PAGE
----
One day you can hear a family tell you that they don’t need medicine because they boil up the roots of a special tree on their property that makes them sterile, while the other day you get a desperate mother with eleven children who’s had more than enough and wants to care for the children she has without having to worry about feeding one more. And being able to assist her in that way, and give her ownership over her health and that of her family is just very special. Too often I hear of unwanted pregnancies and unsafe abortions, which can be avoided by education and proper use of contraception. In some villages not a single soul will opt for contraception whiles in the next village multipara mothers queue up all day to get this precious medicine.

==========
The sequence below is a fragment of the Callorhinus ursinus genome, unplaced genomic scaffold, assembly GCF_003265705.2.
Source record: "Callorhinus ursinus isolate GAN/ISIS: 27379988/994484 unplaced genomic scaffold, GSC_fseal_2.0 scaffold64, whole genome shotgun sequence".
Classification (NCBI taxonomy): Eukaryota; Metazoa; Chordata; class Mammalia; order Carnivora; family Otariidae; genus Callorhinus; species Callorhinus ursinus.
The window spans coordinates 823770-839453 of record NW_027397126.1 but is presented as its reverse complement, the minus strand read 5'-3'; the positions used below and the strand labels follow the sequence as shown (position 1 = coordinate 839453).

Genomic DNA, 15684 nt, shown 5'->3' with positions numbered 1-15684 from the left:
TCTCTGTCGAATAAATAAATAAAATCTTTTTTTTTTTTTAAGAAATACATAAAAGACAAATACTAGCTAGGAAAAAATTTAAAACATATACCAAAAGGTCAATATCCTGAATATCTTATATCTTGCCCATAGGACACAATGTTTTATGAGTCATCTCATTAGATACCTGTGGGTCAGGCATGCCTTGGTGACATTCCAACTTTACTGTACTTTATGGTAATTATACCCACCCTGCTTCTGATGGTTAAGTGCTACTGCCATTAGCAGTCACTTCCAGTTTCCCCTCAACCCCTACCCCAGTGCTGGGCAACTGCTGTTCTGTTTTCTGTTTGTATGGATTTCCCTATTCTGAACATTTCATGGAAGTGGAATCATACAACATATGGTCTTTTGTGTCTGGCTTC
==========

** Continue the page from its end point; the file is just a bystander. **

I usually start the day with introductions, a word of prayer and some health teaching. Most days I’ll do a family planning talk. If throughout the day I see that not many women come forward for contraception I’ll give another talk. Once in the Gulf Province during of those talks, I could clearly see the interest in the women’s comments, and reactions, but still no one dared come forward. I asked an older lady why nobody wanted family planning, and her response surprised me… “Their husbands aren’t here.” “Ok” I thought… let’s get the men here, educate them and get these ladies some life saving contraception! I turned around to find the village counselor and asked him to bring the men of the village for some vital health education. Some thirty minutes later, I started my speech all over again. This time making sure the men understood the risks incurred with every multipara pregnancy, the importance of adequate spacing for the mother’s recovery as well as the advantage it was for them not to have to travel to the health centre if they received family planning from us. The men agreed and the women received contraception. (We use mainly three types of contraceptives: oral/daily tablet, injection/quarterly Depo Provera, and sub-dermal implant good for 4-5 years.)